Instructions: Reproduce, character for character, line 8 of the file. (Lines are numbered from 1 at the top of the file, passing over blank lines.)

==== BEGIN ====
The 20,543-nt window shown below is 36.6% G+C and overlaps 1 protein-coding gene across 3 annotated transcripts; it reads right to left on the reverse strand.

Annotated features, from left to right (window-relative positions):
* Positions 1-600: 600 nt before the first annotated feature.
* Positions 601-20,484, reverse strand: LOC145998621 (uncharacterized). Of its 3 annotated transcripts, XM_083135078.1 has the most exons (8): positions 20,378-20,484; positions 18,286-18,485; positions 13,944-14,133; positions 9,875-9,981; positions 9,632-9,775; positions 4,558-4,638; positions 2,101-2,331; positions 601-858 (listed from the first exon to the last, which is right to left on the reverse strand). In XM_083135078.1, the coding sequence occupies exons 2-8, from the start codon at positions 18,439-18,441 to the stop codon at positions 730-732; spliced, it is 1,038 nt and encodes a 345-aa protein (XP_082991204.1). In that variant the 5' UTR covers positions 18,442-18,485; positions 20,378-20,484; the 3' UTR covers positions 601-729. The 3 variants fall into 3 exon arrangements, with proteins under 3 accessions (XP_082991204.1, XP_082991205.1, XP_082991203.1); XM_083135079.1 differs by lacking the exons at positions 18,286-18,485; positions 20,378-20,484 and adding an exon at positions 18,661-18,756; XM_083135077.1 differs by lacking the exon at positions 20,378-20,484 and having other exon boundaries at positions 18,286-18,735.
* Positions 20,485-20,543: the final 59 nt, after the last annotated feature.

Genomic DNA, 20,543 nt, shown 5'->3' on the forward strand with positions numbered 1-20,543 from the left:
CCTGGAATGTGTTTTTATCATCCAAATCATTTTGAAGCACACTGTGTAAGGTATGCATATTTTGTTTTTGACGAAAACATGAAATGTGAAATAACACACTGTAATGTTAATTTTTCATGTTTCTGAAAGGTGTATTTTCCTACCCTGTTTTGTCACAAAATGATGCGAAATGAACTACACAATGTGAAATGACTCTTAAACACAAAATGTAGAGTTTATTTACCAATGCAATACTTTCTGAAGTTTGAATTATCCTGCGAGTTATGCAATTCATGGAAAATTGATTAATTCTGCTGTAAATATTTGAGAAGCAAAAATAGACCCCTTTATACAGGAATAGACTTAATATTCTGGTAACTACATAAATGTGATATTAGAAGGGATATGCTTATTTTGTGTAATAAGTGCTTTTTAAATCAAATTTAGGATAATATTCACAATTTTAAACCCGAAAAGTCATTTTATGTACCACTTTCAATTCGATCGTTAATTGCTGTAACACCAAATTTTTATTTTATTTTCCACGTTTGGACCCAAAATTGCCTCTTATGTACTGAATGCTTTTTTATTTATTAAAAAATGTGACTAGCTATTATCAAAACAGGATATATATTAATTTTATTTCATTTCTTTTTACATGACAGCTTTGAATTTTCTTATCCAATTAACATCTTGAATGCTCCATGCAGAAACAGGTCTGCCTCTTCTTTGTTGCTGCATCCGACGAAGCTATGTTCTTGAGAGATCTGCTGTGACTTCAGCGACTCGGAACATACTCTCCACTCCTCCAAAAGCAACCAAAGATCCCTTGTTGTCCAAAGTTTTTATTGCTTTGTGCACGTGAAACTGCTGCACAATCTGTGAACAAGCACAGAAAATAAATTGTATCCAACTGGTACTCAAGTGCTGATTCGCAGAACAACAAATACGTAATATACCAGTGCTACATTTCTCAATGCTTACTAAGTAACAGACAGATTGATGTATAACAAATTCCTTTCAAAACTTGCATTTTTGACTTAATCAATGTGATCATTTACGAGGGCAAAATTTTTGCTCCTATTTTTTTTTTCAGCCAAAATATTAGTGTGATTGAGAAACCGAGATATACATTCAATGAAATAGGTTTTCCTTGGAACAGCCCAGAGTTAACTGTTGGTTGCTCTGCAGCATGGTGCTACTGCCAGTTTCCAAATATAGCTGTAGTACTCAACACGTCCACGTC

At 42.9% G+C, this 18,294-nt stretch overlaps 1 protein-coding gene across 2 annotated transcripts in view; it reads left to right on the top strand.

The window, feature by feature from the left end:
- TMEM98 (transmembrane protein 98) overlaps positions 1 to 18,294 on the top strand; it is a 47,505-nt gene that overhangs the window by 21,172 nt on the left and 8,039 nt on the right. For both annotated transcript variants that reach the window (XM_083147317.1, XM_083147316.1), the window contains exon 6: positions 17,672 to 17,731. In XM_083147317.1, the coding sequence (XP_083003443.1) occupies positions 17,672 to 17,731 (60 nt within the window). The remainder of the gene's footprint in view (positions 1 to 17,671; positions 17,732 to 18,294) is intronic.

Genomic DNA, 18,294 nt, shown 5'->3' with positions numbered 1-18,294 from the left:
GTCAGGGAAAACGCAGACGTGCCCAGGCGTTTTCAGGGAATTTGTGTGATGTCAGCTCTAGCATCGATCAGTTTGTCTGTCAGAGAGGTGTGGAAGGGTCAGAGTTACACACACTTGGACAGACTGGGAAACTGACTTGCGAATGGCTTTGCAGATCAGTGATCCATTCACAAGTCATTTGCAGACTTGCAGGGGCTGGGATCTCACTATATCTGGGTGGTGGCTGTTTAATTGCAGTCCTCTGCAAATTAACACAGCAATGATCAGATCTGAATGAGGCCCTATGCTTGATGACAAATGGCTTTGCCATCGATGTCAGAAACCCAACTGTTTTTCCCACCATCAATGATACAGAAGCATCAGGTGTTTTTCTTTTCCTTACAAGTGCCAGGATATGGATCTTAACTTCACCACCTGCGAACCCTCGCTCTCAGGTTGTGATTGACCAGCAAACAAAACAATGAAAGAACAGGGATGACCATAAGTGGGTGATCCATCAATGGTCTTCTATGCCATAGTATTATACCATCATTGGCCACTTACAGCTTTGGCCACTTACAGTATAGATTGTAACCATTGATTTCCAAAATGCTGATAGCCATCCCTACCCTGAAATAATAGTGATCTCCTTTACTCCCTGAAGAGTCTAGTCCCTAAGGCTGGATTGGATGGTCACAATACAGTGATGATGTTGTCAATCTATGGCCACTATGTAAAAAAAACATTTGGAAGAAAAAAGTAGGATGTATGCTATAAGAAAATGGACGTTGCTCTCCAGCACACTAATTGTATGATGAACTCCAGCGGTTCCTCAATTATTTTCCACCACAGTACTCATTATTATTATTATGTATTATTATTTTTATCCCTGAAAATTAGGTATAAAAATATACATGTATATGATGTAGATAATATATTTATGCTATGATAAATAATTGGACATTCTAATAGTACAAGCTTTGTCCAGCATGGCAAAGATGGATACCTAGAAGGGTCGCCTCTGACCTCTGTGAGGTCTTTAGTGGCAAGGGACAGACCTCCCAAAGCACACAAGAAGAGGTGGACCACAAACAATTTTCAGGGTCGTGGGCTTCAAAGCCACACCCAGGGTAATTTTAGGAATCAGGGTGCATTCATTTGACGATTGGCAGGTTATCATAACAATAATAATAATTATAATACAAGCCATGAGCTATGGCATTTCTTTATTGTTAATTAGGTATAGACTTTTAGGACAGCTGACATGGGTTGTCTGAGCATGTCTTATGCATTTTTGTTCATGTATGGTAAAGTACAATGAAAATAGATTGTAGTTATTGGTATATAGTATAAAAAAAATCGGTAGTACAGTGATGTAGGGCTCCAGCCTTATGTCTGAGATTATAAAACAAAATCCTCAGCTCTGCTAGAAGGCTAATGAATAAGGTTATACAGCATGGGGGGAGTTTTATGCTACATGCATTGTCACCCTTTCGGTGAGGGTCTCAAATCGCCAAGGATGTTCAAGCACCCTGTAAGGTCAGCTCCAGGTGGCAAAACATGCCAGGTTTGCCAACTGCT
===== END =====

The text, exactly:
At 42.9% G+C, this 18,294-nt stretch overlaps 1 protein-coding gene across 2 annotated transcripts in view; it reads left to right on the top strand.